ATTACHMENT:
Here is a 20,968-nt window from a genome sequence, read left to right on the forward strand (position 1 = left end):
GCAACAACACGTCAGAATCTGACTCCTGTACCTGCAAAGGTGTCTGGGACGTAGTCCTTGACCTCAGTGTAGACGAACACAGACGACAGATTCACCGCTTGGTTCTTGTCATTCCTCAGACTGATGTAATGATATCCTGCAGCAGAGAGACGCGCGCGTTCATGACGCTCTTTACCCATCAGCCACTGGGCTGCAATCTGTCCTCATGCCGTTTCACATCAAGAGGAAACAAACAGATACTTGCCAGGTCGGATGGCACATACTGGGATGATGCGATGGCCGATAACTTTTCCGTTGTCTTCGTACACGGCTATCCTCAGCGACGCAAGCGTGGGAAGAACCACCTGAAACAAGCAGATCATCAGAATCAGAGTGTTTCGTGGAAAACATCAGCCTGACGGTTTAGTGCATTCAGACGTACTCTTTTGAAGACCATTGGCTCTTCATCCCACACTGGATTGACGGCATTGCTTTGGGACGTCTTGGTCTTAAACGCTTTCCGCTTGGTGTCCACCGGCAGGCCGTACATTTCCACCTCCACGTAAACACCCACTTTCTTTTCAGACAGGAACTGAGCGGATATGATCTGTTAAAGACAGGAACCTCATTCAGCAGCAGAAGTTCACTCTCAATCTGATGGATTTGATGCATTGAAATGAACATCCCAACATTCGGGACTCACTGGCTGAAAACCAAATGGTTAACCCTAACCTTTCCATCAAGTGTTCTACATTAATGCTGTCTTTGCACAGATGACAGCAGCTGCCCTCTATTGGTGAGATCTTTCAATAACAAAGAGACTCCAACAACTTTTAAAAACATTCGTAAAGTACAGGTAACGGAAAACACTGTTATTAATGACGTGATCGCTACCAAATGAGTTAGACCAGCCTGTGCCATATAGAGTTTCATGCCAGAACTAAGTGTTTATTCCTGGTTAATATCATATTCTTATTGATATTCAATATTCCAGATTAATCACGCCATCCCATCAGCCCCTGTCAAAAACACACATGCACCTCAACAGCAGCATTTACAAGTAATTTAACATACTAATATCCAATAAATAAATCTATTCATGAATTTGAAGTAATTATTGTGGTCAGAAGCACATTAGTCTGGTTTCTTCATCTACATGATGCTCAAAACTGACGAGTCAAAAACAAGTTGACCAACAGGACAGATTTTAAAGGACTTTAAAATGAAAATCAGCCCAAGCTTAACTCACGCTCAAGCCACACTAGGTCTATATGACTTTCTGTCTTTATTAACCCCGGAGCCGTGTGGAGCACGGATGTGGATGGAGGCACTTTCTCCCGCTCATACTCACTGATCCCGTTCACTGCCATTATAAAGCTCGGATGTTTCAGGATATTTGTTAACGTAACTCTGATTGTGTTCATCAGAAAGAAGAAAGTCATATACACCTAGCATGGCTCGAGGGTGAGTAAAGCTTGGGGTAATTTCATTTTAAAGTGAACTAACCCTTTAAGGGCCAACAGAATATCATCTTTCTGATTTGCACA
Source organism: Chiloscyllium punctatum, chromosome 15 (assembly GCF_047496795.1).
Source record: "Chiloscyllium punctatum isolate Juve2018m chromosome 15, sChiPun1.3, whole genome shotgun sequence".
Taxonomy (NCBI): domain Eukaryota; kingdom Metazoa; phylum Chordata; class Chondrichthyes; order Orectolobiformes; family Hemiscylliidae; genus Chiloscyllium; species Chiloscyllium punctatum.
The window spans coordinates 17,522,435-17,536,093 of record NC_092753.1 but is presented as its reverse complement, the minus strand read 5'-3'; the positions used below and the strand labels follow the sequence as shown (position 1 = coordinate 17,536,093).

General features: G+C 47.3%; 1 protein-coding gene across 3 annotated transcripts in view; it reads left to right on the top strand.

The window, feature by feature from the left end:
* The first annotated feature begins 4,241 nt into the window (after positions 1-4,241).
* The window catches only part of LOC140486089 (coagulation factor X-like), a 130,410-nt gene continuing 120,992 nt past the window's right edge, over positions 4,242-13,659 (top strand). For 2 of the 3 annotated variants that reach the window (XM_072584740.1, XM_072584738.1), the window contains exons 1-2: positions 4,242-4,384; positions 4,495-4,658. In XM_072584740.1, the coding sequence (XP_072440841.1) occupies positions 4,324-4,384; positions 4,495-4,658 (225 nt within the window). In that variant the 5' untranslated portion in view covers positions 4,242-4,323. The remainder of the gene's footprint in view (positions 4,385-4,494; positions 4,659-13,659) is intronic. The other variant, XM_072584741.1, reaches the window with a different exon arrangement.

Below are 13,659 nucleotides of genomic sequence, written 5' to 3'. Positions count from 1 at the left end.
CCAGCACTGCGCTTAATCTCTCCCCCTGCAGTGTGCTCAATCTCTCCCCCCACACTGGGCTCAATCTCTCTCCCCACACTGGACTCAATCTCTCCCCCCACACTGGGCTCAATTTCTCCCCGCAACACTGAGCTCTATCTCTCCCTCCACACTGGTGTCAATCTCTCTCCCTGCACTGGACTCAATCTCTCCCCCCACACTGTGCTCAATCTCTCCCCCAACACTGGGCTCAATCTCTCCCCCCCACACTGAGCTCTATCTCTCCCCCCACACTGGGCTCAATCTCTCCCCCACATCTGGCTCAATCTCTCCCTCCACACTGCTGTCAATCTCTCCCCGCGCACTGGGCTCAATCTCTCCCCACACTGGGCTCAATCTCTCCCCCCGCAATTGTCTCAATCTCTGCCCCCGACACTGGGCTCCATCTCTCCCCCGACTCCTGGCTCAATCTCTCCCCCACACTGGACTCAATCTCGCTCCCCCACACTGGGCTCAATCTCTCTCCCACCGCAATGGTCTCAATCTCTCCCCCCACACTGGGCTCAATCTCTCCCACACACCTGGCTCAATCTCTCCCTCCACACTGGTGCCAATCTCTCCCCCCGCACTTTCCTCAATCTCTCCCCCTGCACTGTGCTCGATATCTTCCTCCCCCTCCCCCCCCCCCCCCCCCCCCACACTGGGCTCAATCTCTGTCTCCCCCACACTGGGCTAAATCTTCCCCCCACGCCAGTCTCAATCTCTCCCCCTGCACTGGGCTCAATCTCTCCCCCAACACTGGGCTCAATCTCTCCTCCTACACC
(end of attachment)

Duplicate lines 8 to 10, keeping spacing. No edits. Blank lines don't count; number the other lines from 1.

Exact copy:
The window, feature by feature from the left end:
* The first annotated feature begins 4,241 nt into the window (after positions 1-4,241).
* The window catches only part of LOC140486089 (coagulation factor X-like), a 130,410-nt gene continuing 120,992 nt past the window's right edge, over positions 4,242-13,659 (top strand). For 2 of the 3 annotated variants that reach the window (XM_072584740.1, XM_072584738.1), the window contains exons 1-2: positions 4,242-4,384; positions 4,495-4,658. In XM_072584740.1, the coding sequence (XP_072440841.1) occupies positions 4,324-4,384; positions 4,495-4,658 (225 nt within the window). In that variant the 5' untranslated portion in view covers positions 4,242-4,323. The remainder of the gene's footprint in view (positions 4,385-4,494; positions 4,659-13,659) is intronic. The other variant, XM_072584741.1, reaches the window with a different exon arrangement.